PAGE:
Intracranial venous malformations are abnormally enlarged veins in your brain. Venous malformations are a type of blood vessel abnormality in your brain or spinal cord (central nervous system vascular malformations).

  • Experience. Mayo Clinic doctors trained in brain and nervous system conditions (neurologists), brain and nervous system surgery (neurosurgeons), and other specialties have experience in diagnosing and treating intracranial venous malformations and other brain and blood vessel conditions (cerebrovascular conditions).
  • Team approach. Mayo Clinic neurologists, neurosurgeons, doctors trained in brain imaging (neuroradiologists) and other doctors work together to diagnose and treat your condition.
  • Research. Mayo Clinic doctors study intracranial venous malformations and related conditions and conduct clinical trials.

Mayo Clinic in Rochester, Minn., is ranked among the Best Hospitals for neurology and neurosurgery by U.S. News & World Report. Mayo Clinic in Scottsdale, Ariz., and Mayo Clinic in Jacksonville, Fla., are ranked high performing for neurology and neurosurgery by U.S. News & World Report.

Mayo Clinic works with hundreds of insurance companies and is an in-network provider for millions of people. In most cases, Mayo Clinic doesn't require a physician referral. Some insurers require referrals or may have additional requirements for certain medical care. All appointments are prioritized on the basis of medical need.

Doctors trained in neurology, neurosurgery and neuroradiology treat intracranial venous malformations at Mayo Clinic in Arizona.

For appointments or more information, call the Central Appointment Office at 800-446-2279 (toll-free) 8 a.m. to 5 p.m. Mountain Standard Time, Monday through Friday or complete an online appointment request form.

Doctors trained in neurology, neurosurgery and neuroradiology treat intracranial venous malformations at Mayo Clinic in Florida.

For appointments or more information, call the Central Appointment Office at 904-953-0853 8 a.m. to 5 p.m. Eastern time, Monday through Friday or complete an online appointment request form.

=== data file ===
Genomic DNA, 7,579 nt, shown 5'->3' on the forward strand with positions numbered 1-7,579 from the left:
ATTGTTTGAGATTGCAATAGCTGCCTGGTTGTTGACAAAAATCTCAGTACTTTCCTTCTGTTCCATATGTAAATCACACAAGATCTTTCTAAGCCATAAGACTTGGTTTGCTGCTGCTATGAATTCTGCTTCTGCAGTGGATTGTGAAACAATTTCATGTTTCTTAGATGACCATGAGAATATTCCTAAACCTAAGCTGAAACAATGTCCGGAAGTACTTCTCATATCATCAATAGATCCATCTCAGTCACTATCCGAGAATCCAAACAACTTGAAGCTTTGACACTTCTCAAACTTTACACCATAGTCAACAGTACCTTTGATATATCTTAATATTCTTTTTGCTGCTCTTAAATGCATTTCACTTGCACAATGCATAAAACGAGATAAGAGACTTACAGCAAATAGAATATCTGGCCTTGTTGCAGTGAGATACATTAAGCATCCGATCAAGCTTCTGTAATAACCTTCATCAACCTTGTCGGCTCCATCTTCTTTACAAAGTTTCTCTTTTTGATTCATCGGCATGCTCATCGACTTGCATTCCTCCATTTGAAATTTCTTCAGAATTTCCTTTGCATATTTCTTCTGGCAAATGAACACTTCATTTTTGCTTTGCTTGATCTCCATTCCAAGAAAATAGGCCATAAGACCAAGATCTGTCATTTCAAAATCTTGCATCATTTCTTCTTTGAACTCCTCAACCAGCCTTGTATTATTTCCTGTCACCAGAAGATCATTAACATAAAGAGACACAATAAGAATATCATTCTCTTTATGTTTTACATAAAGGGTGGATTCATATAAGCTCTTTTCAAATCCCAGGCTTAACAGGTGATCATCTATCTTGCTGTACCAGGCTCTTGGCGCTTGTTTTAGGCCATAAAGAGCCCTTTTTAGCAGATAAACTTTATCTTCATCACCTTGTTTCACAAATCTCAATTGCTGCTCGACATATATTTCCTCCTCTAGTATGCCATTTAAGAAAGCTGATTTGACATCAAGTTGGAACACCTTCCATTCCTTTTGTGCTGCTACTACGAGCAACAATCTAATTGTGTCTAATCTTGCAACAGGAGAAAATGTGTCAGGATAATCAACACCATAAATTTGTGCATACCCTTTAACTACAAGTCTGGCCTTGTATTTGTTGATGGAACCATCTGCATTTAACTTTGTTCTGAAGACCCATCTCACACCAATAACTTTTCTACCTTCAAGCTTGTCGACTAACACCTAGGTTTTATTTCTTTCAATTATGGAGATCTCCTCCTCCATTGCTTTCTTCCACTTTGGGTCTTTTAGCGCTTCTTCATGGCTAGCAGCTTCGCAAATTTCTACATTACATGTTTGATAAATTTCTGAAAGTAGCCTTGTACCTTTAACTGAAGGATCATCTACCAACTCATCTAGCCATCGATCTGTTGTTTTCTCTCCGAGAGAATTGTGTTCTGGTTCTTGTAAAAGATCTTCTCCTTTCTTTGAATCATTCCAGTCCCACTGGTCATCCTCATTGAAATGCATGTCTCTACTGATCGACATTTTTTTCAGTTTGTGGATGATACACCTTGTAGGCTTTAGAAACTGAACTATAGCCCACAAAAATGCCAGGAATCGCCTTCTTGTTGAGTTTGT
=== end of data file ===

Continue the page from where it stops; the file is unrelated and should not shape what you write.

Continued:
Doctors trained in neurology, neurosurgery and neuroradiology treat intracranial venous malformations at Mayo Clinic in Minnesota.

For appointments or more information, call the Central Appointment Office at 507-538-3270 7 a.m. to 6 p.m. Central time, Monday through Friday or complete an online appointment request form.

See information on patient services at the three Mayo Clinic locations, including transportation options and lodging.

Mayo Clinic doctors trained in brain and nervous system conditions (neurology), brain imaging (neuroradiology), and other areas diagnose your condition.

Your doctor may diagnose intracranial venous malformations during testing for other neurological conditions. You often don't experience symptoms.

Your doctor may order imaging tests to diagnose intracranial venous malformations or other neurological conditions.

  • Computerized tomography (CT) scan. A CT scan creates a series of X-rays to create detailed, cross-sectional images of your blood vessels and your brain. Sometimes a doctor may inject a dye into a vein to view the blood vessels in greater detail (CT angiogram or CT venogram).
  • Magnetic resonance imaging (MRI). In this test, magnetic and radio waves create detailed 3-D images of your blood vessels and your brain. Sometimes a doctor may inject a contrast dye into your blood vessels to make your blood vessels visible on the images (magnetic resonance angiography or magnetic resonance venography).

Read more about CT scan and MRI.

Doctors trained in brain and nervous system conditions (neurology), brain and nervous system surgery (neurosurgery), brain imaging (neuroradiology), and other areas work together to appropriately manage intracranial venous malformations and other neurological conditions.

Doctors usually don't treat intracranial venous malformations, because they rarely cause any symptoms. If you do experience symptoms, such as headaches, your doctor may give you medications.

People who have intracranial venous malformations rarely may experience seizures or bleeding in the brain (brain hemorrhage), which usually is caused by a cavernous malformation, or other vascular malformation that can be found in association with a venous malformation. Your doctor typically treats seizures with medications. Some hemorrhages may require surgery, but many hemorrhages may be treated with medical management and close observation, at least initially in the hospital setting.

Mayo Clinic doctors trained in brain and nervous system conditions (neurologists) and other specialties study clinical and laboratory research related to intracranial venous malformations and other neurological conditions. Learn more on the neurology research website.

Mayo publications

See a list of publications by Mayo doctors on intracranial venous malformations and other vascular malformations at PubMed, a service of the National Library of Medicine.

Nov. 20, 2012